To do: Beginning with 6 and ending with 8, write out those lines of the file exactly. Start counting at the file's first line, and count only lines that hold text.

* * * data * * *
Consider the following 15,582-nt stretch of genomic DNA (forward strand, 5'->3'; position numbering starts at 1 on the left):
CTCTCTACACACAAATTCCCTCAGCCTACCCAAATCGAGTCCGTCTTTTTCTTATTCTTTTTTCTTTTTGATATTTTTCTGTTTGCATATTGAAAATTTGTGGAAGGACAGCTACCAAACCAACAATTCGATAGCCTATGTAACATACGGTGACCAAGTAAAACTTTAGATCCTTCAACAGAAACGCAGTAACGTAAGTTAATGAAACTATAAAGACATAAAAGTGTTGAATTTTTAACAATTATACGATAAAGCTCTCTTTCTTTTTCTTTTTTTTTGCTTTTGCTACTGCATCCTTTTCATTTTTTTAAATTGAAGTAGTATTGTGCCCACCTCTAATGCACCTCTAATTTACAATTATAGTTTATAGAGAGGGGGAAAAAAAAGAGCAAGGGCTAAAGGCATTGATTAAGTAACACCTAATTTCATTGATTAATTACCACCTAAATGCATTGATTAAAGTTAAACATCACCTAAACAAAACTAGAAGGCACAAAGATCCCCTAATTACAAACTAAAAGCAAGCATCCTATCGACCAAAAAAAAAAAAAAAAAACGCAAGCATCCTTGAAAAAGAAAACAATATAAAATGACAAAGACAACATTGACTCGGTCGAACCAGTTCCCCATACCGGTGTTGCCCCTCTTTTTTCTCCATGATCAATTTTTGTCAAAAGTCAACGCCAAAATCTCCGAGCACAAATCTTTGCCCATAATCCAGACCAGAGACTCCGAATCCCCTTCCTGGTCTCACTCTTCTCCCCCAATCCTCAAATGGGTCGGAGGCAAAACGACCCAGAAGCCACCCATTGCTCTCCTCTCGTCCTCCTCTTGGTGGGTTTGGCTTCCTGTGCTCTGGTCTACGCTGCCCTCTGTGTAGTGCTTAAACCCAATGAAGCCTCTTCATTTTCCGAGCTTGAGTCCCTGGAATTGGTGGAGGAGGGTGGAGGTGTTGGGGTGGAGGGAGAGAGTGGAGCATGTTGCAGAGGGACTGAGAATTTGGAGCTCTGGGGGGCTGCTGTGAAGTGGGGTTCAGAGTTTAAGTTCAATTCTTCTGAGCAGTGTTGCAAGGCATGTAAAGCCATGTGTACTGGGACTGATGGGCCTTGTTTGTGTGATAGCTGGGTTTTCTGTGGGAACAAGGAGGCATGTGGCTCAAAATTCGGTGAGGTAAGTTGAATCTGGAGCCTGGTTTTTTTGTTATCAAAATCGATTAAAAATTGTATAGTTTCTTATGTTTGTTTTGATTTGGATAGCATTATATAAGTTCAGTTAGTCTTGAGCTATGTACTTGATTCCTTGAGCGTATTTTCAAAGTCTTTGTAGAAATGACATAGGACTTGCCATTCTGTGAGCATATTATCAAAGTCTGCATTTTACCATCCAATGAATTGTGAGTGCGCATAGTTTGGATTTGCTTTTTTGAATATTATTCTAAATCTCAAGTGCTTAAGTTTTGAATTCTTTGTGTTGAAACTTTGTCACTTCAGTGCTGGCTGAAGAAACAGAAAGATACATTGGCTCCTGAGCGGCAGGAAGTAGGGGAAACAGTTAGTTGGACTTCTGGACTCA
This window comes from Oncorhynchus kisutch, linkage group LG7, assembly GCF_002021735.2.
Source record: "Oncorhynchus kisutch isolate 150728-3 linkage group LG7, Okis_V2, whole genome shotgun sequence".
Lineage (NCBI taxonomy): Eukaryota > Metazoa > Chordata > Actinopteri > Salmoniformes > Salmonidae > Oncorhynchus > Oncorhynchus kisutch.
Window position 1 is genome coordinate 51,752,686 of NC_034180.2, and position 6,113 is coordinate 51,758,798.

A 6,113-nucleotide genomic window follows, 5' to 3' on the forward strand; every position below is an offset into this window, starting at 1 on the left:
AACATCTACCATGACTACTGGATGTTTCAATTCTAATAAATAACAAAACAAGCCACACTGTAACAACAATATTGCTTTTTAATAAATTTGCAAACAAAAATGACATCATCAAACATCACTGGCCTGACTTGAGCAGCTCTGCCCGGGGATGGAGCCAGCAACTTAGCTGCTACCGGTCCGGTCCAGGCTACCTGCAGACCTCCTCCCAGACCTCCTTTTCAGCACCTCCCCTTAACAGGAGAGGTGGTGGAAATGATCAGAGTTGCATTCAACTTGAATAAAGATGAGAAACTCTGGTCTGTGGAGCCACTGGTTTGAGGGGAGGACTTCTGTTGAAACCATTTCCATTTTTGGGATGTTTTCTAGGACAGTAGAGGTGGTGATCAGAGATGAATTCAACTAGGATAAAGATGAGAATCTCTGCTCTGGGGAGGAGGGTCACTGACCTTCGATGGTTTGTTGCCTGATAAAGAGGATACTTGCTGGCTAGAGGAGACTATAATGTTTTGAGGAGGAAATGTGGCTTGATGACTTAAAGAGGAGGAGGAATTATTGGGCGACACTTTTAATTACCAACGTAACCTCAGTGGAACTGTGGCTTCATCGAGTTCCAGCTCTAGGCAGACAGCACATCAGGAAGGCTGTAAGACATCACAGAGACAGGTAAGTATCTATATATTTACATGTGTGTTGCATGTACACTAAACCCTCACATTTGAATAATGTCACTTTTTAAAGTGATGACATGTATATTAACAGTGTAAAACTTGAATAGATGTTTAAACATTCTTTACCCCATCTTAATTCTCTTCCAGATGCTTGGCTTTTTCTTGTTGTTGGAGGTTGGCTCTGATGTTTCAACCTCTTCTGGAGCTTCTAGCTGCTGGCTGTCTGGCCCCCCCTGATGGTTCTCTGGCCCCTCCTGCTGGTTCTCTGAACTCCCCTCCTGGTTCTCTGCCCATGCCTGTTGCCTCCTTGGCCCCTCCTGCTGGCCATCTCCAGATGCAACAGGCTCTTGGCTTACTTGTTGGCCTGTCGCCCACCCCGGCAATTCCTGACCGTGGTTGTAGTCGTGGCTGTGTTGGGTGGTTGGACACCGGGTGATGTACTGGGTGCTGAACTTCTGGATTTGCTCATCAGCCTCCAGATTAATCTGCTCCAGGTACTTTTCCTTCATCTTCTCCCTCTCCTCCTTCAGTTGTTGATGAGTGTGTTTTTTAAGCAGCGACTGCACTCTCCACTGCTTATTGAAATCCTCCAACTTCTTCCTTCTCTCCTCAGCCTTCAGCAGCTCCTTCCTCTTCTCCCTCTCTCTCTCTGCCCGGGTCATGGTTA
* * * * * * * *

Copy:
Window position 1 is genome coordinate 51,752,686 of NC_034180.2, and position 6,113 is coordinate 51,758,798.

A 6,113-nucleotide genomic window follows, 5' to 3' on the forward strand; every position below is an offset into this window, starting at 1 on the left:
AACATCTACCATGACTACTGGATGTTTCAATTCTAATAAATAACAAAACAAGCCACACTGTAACAACAATATTGCTTTTTAATAAATTTGCAAACAAAAATGACATCATCAAACATCACTGGCCTGACTTGAGCAGCTCTGCCCGGGGATGGAGCCAGCAACTTAGCTGCTACCGGTCCGGTCCAGGCTACCTGCAGACCTCCTCCCAGACCTCCTTTTCAGCACCTCCCCTTAACAGGAGAGGTGGTGGAAATGATCAGAGTTGCATTCAACTTGAATAAAGATGAGAAACTCTGGTCTGTGGAGCCACTGGTTTGAGGGGAGGACTTCTGTTGAAACCATTTCCATTTTTGGGATGTTTTCTAGGACAGTAGAGGTGGTGATCAGAGATGAATTCAACTAGGATAAAGATGAGAATCTCTGCTCTGGGGAGGAGGGTCACTGACCTTCGATGGTTTGTTGCCTGATAAAGAGGATACTTGCTGGCTAGAGGAGACTATAATGTTTTGAGGAGGAAATGTGGCTTGATGACTTAAAGAGGAGGAGGAATTATTGGGCGACACTTTTAATTACCAACGTAACCTCAGTGGAACTGTGGCTTCATCGAGTTCCAGCTCTAGGCAGACAGCACATCAGGAAGGCTGTAAGACATCACAGAGACAGGTAAGTATCTATATATTTACATGTGTGTTGCATGTACACTAAACCCTCACATTTGAATAATGTCACTTTTTAAAGTGATGACATGTATATTAACAGTGTAAAACTTGAATAGATGTTTAAACATTCTTTACCCCATCTTAATTCTCTTCCAGATGCTTGGCTTTTTCTTGTTGTTGGAGGTTGGCTCTGATGTTTCAACCTCTTCTGGAGCTTCTAGCTGCTGGCTGTCTGGCCCCCCCTGATGGTTCTCTGGCCCCTCCTGCTGGTTCTCTGAACTCCCCTCCTGGTTCTCTGCCCATGCCTGTTGCCTCCTTGGCCCCTCCTGCTGGCCATCTCCAGATGCAACAGGCTCTTGGCTTACTTGTTGGCCTGTCGCCCACCCCGGCAATTCCTGACCGTGGTTGTAGTCGTGGCTGTGTTGGGTGGTTGGACACCGGGTGATGTACTGGGTGCTGAACTTCTGGATTTGCTCATCAGCCTCCAGATTAATCTGCTCCAGGTACTTTTCCTTCATCTTCTCCCTCTCCTCCTTCAGTTGTTGATGAGTGTGTTTTTTAAGCAGCGACTGCACTCTCCACTGCTTATTGAAATCCTCCAACTTCTTCCTTCTCTCCTCAGCCTTCAGCAGCTCCTTCCTCTTCTCCCTCTCTCTCTCTGCCCGGGTCATGGTTA